Bug tracking is an important part of the software development process, whether you’re building a new solution or improving one that’s already on the market. If you don’t track and address bugs in an organized manner, your product will suffer and end users will be dissatisfied.
That’s where a bug tracking template comes in. You can use one of several robust solutions, but most small development teams opt for a simple bug tracking sheet in a program like Excel. Whether you have one sheet owner or have the whole team keep up with it, what exactly should be included in your bug tracking template? Keep reading to learn the answer.
8 key elements for your bug tracking sheet
The summary is a brief description of the bug. It gives the reviewer a snapshot of important details about the issue:
- What happened?
- Where did it take place?
- When did it occur?
“A well-written summary encapsulates the key points of the bug so someone reviewing it can quickly identify what type of bug they’re dealing with,” says Anna Serguts, QA engineer at Orangesoft.
“The description should go into a lot more detail than the summary,” says Serguts. Whereas the summary is meant to quickly help someone determine the kind of bug in question, the description should help your team determine the severity and priority level. You can include information such as the steps required to reproduce the bug, expected versus actual results, and other identifying attributes of the bug.
Oftentimes, simply describing the bug may not be enough for a developer to properly assess and fix it. In addition, the person reporting the bug may not be knowledgeable enough to describe the bug’s characteristics accurately.
“Screenshots and video can provide more and clearer information than even the most detailed text description,” Serguts explains. “For example, a video can show the behavior of a defect in context that may be difficult to describe in writing.”
Flynn Zaiger, a digital strategist at Online Optimism, says a key part of a bug tracking template is identifying the software environment where the bug was found — development, staging, or production.
When handling bugs, it can be frustrating to believe you’ve finally solved the issue, only to realize that the bug persists or evolves in a different environment. “Being able to match the environment to the one in which the bug was first encountered will ensure that you’re solving the right issue,” Zaiger says.
“It’s also important to note who identified the bug on the bug tracking template,” adds Zaiger. It may be an end user, tester, developer, or administrator — and there’s a massive difference in technical knowledge between these people.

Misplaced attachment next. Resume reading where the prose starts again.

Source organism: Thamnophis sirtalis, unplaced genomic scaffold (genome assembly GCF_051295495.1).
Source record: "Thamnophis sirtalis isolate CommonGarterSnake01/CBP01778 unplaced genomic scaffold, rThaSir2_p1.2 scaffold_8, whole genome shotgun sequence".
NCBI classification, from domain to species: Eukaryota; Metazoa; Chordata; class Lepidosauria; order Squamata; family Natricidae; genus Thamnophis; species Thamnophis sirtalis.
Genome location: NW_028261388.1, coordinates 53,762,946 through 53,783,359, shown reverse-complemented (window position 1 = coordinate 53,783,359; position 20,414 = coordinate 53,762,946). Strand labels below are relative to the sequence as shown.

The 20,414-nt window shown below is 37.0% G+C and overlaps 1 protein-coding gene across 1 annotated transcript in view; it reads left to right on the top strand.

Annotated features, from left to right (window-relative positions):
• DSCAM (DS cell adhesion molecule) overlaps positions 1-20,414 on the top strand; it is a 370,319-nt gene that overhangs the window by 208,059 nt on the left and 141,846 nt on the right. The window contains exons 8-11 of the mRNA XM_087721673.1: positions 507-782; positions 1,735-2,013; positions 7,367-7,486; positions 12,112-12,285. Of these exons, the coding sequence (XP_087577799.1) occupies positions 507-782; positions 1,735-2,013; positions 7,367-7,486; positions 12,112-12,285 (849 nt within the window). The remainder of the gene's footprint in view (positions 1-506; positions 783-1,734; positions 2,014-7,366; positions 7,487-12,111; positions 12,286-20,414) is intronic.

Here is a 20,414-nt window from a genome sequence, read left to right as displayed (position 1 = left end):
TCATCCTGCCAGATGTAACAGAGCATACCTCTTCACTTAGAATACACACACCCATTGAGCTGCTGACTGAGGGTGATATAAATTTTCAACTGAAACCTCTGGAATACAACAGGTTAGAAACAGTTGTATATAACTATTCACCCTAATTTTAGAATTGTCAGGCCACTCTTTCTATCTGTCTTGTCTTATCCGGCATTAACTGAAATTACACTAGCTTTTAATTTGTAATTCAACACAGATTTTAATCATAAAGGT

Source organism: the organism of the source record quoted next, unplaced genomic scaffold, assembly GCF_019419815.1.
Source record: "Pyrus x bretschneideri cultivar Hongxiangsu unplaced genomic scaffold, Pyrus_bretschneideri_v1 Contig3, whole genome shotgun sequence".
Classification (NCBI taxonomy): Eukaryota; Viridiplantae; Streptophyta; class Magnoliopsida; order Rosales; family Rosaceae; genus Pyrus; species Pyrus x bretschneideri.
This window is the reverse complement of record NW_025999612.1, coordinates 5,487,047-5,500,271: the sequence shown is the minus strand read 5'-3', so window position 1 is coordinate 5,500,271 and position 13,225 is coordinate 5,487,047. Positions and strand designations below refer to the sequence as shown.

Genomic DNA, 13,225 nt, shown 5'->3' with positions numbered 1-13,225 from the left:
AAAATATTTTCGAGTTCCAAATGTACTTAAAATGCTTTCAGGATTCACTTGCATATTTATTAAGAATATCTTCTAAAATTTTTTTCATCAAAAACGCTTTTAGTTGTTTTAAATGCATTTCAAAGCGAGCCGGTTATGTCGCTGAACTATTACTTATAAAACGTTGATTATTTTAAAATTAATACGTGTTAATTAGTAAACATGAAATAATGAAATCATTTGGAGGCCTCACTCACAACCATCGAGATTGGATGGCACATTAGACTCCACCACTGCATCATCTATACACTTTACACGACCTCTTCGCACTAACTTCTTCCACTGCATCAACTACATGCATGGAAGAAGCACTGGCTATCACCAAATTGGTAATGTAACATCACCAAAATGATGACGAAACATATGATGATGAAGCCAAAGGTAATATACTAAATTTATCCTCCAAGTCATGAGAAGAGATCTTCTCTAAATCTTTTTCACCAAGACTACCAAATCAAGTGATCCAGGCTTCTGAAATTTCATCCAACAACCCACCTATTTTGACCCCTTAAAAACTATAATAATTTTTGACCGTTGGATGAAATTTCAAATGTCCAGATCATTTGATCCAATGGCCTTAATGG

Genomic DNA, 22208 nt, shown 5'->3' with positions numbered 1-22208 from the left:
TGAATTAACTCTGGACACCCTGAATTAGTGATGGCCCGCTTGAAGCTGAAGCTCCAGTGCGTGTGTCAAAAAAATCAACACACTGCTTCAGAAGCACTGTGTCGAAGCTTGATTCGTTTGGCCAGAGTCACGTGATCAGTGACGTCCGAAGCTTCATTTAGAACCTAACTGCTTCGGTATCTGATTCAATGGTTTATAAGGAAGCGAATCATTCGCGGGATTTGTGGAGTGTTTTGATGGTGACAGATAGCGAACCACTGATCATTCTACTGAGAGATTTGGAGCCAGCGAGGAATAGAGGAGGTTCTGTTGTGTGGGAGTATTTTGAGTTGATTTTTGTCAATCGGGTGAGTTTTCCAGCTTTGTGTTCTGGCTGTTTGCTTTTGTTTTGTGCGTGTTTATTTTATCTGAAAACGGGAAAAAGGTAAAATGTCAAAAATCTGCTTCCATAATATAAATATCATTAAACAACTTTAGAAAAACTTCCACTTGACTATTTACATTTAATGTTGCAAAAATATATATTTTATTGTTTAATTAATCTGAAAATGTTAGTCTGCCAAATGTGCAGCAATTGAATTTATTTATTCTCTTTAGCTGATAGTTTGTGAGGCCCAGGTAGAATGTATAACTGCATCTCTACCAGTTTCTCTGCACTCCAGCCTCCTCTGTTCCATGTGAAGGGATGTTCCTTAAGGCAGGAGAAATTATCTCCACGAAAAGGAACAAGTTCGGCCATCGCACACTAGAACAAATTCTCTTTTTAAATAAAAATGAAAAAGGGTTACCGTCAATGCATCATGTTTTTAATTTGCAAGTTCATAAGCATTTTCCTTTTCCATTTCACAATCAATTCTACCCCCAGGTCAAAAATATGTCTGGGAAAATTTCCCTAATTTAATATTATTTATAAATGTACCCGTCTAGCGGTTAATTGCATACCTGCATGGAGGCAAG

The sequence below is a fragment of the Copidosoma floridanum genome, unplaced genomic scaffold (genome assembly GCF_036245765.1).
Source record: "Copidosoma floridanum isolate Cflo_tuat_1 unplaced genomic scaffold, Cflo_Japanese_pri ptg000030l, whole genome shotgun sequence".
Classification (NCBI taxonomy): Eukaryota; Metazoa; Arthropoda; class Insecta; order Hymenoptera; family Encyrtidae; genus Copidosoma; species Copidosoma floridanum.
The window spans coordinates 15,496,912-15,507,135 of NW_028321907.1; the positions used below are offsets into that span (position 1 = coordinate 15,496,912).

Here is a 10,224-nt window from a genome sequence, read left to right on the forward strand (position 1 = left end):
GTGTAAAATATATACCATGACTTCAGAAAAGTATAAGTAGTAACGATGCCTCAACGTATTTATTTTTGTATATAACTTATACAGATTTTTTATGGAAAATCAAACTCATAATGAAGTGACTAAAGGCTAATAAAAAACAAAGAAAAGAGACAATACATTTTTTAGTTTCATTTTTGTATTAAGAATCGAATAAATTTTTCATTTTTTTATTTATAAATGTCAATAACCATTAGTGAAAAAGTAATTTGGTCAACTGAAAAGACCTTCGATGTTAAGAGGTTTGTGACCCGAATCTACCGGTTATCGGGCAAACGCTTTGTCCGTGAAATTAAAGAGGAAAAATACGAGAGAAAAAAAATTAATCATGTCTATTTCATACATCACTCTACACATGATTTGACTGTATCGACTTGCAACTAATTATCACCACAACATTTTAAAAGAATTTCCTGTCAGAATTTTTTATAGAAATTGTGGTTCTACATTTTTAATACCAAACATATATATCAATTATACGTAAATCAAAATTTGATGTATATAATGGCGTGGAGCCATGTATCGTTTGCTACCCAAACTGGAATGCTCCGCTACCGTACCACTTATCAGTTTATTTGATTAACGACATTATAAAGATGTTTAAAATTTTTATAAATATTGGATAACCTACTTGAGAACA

In addition, within the development staff, it can be useful to know the seniority level of the person who identified the bug. For example, the experience gap between a junior and senior developer could result in a bug being miscategorized.
“By understanding the user behind the issue, you’ll be in a better position to identify appropriate next steps for addressing the bug,” says Zaiger.
All bugs are not created equal. Some can render software unusable while others may only be a minor inconvenience. It’s important to determine the severity of each bug to help prioritize it. Abhiraj Tulsyan, former technology lead at Stockarea, says determining severity also helps developers figure out how much time they need to devote to the issue.
“For example, if the bug is related to a login or authentication mechanism, the developer will likely make it a top priority and spend a significant amount of time on it,” Tulsyan says. “If the issue is an email sending with a garbled subject line, the developer will likely consider it a lower priority by comparison.”
While severity plays a big part in determining priority, it’s the combination of all the above sections that will help you ultimately designate the priority level of a bug on your tracking sheet. For example, you may have a bug with a high severity level that impacts only a small portion of your user base. This could make the issue a lower priority than one that affects the entire user base.
No bug tracking sheet is complete without determining who on your team will actually fix an issue. Naming an assignee will help your team manage its workflow, as you may have one developer handling multiple small bugs while another developer handles a single large issue.
Depending on your software development approach and industry, you may need to add more details to your bug tracking template, but the above sections will provide a strong foundation for you to build on.